Masi Marjamaki (66th overall): Marjamaki never came to terms with the Bruins and went back into the draft in 2005, being selected by the Islanders. While he did play some time with the Islanders and with the Bridgeport Sound Tigers, soon he was scratched for so many games that he asked the team to go back to Finland. They said yes and today he still plays with Ilves Tampere.
Byron Bitz (107th overall): Bitz played four years at Cornell before signing on with the Bruins in 2007. He spent one full season just in Providence and split his second pretty evenly between parent and affiliate clubs, becoming well-known among Bruins fans for his physical style. However, he was traded to Florida in exchange for Dennis Seidenberg and Matt Bartkowski in 2010 and was hobbled by injuries soon thereafter. In fact, injuries erased the 2010-11 season for him and the Panthers made him a free agent, so he signed on with Vancouver and the AHL Chicago Wolves.
Frank Rediker (118th overall): Rediker had a great junior career and even won the Memorial Cup in 2005, but he began to suffer knee problems at that time. He played a few games for the ECHL Stockton Thunder in 2007, though that’s the most recent play time to date for him.
Patrik Valcak (129th overall): Not much is known of Valcak.
Mike Brown (153rd overall): Brown minded net for Providence for three seasons as well as playing on a wide variety of ECHL teams. In 2008 he played a season in Germany, returned to America, then took some downtime and decided to go to the Australian leagues, where he is today.
Nate Thompson (183rd overall): Thompson entered the Bruins organization in 2005 and debuted with Boston in 2006-07. However, he spent all of 2007-08 in the minors and was claimed off waivers by the Islanders in 2008. He spent another season with the Isles before another waiver claim, this time in 2010, had him going down to the Tampa Bay Lightning. He still plays there today.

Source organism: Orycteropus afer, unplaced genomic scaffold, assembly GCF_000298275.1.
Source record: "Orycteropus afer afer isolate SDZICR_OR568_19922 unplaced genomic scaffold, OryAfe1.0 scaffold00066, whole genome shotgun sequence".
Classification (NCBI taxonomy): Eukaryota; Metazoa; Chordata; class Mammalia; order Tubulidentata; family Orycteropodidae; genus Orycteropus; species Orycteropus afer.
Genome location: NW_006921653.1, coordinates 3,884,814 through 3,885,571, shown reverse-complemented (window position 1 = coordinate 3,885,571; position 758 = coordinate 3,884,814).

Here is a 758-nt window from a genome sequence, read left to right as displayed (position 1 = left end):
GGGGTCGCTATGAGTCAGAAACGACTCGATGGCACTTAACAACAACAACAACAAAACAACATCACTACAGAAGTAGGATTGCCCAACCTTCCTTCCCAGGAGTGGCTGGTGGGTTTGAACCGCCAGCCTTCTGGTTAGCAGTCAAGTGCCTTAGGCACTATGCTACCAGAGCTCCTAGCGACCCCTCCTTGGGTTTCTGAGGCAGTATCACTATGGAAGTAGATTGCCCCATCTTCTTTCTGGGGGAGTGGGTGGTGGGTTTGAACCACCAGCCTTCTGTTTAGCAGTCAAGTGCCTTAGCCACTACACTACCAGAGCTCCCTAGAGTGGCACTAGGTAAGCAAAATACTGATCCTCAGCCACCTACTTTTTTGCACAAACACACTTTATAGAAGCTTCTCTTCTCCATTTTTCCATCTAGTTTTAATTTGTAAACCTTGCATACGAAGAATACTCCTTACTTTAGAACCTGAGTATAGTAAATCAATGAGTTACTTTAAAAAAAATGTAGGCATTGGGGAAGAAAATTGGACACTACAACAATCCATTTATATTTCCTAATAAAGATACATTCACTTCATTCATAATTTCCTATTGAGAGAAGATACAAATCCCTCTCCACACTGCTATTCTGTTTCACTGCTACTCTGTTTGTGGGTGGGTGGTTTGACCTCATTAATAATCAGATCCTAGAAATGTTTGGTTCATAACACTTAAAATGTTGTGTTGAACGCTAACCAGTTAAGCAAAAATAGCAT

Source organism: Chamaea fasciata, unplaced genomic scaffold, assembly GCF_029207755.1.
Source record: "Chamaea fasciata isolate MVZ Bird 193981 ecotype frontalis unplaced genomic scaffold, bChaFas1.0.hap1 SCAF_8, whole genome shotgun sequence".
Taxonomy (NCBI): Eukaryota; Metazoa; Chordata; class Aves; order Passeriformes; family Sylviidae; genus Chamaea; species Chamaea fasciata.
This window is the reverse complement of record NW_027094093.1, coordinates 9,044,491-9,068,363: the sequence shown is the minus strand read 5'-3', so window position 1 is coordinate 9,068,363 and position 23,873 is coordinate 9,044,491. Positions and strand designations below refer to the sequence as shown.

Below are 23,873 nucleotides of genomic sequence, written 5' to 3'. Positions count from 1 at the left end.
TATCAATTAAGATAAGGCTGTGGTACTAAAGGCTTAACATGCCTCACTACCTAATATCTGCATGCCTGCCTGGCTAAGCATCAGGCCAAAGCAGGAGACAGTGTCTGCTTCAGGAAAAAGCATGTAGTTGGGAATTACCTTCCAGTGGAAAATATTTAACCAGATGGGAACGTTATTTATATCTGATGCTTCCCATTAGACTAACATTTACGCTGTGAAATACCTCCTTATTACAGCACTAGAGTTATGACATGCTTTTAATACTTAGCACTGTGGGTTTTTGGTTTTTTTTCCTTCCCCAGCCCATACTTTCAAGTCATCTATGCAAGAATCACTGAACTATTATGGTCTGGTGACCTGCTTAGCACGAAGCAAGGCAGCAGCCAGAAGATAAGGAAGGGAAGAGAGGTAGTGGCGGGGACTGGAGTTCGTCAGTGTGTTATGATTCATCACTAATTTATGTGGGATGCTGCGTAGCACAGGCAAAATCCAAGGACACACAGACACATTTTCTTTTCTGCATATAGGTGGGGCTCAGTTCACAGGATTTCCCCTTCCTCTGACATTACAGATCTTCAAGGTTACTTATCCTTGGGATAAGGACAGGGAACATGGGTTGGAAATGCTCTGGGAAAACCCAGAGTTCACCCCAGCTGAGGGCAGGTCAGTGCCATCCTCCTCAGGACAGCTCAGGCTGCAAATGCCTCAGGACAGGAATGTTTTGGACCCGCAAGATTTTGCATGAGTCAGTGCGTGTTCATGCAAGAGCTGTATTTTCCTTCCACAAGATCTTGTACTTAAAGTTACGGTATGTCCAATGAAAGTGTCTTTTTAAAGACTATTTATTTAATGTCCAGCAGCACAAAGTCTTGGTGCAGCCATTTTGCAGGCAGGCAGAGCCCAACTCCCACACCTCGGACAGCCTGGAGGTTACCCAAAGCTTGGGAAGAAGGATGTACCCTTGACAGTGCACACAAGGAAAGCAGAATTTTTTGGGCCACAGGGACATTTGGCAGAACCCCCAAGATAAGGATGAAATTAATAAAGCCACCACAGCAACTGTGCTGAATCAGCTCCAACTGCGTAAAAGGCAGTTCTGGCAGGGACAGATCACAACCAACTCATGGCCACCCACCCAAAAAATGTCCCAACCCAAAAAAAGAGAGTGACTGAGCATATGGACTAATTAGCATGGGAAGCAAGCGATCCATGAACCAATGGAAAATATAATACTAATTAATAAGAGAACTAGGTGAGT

Benoit Mondou (247th overall): Mondou is another draftee who never played for the Bruins because he never signed a contract. Instead, he was picked up by the New Jersey Devils, though he bounced between their ECHL and AHL clubs. Eventually he quit the NHL altogether for European hockey in Austria and Switzerland.
Kevin Regan (277th overall): Regan, a lifelong Bruins fan, never played for Boston, though he was called up a few times. However, he did play in Providence after graduating from the University of New Hampshire, where he’d become the all-time leader in save percentage for goalies in Hockey East and got a dual finance-economics degree. He also played for three ECHL teams and then moved to Italy to play in the Italian leagues, where he is today.
2007: Round one of the 2007 NHL draft happens at Nationwide Arena in Columbus. Patrick Kane goes first overall and the Bruins have the eighth pick, which they use to select Zach Hamill. Hamill played mostly for Providence, except for occasional callups to Boston (20 games total over three seasons), but in May he was traded to the Washington Capitals for Chris Bourque.
2011: The Stanley Cup makes a visit to the 2011 NHL Awards in Las Vegas. There is some more hardware to give to the Bruins that night, too–Tim Thomas takes home the Vezina Trophy.